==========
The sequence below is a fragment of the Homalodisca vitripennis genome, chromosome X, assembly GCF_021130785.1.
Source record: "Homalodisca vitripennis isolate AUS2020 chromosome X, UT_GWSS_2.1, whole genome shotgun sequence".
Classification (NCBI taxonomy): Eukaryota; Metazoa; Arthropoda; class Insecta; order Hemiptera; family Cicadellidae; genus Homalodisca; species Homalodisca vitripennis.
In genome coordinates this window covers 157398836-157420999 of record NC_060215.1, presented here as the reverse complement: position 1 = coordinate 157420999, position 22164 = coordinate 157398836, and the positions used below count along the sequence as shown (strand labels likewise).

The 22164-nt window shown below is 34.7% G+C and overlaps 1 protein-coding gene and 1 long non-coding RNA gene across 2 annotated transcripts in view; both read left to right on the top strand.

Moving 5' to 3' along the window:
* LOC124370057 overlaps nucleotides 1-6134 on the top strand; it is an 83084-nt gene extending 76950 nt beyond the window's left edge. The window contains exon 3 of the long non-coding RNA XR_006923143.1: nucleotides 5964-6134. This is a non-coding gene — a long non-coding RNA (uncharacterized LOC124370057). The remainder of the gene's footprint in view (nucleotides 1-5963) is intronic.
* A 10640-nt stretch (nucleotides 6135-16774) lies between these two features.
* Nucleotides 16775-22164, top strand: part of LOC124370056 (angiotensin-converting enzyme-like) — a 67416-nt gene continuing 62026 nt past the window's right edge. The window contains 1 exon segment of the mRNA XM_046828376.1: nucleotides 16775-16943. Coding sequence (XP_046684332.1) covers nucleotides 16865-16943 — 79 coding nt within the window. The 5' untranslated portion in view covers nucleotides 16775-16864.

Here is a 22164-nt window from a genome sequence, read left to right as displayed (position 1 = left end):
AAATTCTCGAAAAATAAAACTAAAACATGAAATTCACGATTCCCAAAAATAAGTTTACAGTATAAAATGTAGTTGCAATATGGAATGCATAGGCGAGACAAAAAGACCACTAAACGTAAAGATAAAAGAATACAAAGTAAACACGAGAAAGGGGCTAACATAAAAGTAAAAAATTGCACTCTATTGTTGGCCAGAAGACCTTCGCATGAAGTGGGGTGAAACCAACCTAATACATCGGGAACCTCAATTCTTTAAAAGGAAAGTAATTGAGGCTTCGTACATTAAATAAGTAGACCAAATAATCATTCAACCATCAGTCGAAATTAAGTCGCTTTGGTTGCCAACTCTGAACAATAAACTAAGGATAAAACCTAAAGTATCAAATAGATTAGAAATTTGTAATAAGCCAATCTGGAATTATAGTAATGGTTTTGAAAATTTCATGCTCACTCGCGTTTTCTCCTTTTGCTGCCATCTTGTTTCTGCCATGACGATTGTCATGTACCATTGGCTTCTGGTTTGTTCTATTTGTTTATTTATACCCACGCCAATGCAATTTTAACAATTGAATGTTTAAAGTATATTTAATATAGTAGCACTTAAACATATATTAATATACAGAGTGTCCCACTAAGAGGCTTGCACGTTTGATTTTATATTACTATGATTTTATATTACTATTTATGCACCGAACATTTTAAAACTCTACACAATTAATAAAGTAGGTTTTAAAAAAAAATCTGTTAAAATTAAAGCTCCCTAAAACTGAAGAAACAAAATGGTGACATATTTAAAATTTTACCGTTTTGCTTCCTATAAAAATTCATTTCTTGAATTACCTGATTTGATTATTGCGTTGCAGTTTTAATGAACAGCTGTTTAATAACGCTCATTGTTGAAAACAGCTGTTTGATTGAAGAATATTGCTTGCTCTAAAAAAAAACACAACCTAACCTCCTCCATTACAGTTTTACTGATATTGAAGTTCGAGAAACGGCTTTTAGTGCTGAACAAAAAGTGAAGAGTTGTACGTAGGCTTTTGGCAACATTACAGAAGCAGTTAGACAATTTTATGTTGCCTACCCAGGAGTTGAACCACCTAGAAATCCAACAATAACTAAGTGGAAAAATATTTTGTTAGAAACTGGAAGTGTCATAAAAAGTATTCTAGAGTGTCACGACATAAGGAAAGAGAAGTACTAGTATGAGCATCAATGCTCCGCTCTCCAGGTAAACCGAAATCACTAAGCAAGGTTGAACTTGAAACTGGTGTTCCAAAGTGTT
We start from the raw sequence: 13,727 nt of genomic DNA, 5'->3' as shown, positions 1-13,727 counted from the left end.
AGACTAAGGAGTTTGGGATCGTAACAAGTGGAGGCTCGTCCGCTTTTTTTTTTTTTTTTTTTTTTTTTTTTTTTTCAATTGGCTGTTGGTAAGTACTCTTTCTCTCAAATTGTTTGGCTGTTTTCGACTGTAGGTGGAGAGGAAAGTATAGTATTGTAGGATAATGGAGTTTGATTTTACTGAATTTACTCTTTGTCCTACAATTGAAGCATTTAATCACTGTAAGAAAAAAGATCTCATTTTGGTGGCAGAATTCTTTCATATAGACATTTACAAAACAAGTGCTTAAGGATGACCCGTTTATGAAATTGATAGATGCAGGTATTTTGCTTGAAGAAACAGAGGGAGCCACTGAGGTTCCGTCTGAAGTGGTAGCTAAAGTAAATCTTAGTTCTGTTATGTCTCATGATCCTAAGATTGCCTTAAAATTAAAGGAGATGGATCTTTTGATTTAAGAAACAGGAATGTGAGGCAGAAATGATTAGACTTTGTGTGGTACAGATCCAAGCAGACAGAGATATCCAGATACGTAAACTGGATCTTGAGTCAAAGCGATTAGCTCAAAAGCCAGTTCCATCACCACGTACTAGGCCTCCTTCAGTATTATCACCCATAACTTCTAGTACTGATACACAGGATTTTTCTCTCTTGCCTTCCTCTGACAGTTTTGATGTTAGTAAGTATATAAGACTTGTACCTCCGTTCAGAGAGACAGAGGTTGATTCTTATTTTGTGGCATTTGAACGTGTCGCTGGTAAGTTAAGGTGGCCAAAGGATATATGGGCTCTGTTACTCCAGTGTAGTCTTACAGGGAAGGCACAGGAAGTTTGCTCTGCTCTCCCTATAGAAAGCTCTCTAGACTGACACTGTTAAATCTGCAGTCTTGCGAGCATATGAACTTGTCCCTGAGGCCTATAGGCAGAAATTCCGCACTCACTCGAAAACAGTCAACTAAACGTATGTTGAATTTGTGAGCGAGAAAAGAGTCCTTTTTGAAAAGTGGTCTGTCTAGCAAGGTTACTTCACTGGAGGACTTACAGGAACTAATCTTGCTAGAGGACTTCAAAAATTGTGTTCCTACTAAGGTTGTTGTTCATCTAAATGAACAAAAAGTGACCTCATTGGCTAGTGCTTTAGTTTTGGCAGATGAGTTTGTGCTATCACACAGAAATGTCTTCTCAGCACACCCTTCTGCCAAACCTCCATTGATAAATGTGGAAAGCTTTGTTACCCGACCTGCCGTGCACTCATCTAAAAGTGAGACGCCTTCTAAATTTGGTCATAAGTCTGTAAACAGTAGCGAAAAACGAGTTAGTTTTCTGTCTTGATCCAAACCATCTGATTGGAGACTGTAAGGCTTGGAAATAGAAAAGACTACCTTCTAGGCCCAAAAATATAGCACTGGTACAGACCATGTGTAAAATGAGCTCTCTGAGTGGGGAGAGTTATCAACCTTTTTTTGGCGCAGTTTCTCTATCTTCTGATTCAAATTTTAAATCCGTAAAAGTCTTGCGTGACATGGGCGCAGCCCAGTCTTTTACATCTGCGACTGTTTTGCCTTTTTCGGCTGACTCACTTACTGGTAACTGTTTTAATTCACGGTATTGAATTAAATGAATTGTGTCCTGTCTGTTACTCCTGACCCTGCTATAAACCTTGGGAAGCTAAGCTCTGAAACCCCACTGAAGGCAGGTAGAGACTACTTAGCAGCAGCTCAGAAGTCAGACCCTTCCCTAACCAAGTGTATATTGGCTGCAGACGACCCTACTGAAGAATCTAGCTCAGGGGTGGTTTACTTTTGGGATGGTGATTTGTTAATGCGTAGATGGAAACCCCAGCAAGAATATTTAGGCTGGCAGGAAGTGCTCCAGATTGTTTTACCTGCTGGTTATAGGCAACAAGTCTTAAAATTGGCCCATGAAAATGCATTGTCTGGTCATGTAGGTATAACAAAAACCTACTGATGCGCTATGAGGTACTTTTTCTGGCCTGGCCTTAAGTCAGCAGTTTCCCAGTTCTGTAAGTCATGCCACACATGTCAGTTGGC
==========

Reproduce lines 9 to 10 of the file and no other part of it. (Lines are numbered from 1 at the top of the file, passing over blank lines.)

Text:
* Nucleotides 16775-22164, top strand: part of LOC124370056 (angiotensin-converting enzyme-like) — a 67416-nt gene continuing 62026 nt past the window's right edge. The window contains 1 exon segment of the mRNA XM_046828376.1: nucleotides 16775-16943. Coding sequence (XP_046684332.1) covers nucleotides 16865-16943 — 79 coding nt within the window. The 5' untranslated portion in view covers nucleotides 16775-16864.

Here is a 22164-nt window from a genome sequence, read left to right as displayed (position 1 = left end):